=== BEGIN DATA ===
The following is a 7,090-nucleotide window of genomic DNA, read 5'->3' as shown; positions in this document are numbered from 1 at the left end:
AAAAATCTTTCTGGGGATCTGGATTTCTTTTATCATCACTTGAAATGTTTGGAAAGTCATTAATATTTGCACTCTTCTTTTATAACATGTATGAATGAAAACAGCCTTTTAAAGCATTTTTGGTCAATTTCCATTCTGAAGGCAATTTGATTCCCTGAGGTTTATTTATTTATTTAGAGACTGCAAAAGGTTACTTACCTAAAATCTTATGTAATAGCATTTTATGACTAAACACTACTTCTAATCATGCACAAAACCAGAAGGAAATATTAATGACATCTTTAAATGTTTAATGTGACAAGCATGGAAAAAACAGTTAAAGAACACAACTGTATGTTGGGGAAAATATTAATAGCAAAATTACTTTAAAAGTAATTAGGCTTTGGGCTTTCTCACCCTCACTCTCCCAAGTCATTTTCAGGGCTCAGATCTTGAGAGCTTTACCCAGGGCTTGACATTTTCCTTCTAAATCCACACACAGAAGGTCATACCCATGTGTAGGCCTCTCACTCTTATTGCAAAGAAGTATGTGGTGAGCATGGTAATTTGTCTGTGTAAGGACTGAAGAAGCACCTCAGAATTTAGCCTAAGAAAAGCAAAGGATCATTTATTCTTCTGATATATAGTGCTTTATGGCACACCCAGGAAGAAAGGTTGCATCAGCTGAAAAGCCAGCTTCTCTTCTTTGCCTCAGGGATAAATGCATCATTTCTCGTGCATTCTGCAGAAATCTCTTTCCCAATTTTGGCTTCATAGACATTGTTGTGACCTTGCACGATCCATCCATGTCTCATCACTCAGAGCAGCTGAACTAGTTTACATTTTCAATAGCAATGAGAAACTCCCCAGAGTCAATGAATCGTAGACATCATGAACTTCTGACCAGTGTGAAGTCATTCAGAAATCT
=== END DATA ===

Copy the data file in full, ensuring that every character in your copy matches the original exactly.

The following is a 7,090-nucleotide window of genomic DNA, read 5'->3' as shown; positions in this document are numbered from 1 at the left end:
AAAAATCTTTCTGGGGATCTGGATTTCTTTTATCATCACTTGAAATGTTTGGAAAGTCATTAATATTTGCACTCTTCTTTTATAACATGTATGAATGAAAACAGCCTTTTAAAGCATTTTTGGTCAATTTCCATTCTGAAGGCAATTTGATTCCCTGAGGTTTATTTATTTATTTAGAGACTGCAAAAGGTTACTTACCTAAAATCTTATGTAATAGCATTTTATGACTAAACACTACTTCTAATCATGCACAAAACCAGAAGGAAATATTAATGACATCTTTAAATGTTTAATGTGACAAGCATGGAAAAAACAGTTAAAGAACACAACTGTATGTTGGGGAAAATATTAATAGCAAAATTACTTTAAAAGTAATTAGGCTTTGGGCTTTCTCACCCTCACTCTCCCAAGTCATTTTCAGGGCTCAGATCTTGAGAGCTTTACCCAGGGCTTGACATTTTCCTTCTAAATCCACACACAGAAGGTCATACCCATGTGTAGGCCTCTCACTCTTATTGCAAAGAAGTATGTGGTGAGCATGGTAATTTGTCTGTGTAAGGACTGAAGAAGCACCTCAGAATTTAGCCTAAGAAAAGCAAAGGATCATTTATTCTTCTGATATATAGTGCTTTATGGCACACCCAGGAAGAAAGGTTGCATCAGCTGAAAAGCCAGCTTCTCTTCTTTGCCTCAGGGATAAATGCATCATTTCTCGTGCATTCTGCAGAAATCTCTTTCCCAATTTTGGCTTCATAGACATTGTTGTGACCTTGCACGATCCATCCATGTCTCATCACTCAGAGCAGCTGAACTAGTTTACATTTTCAATAGCAATGAGAAACTCCCCAGAGTCAATGAATCGTAGACATCATGAACTTCTGACCAGTGTGAAGTCATTCAGAAATCT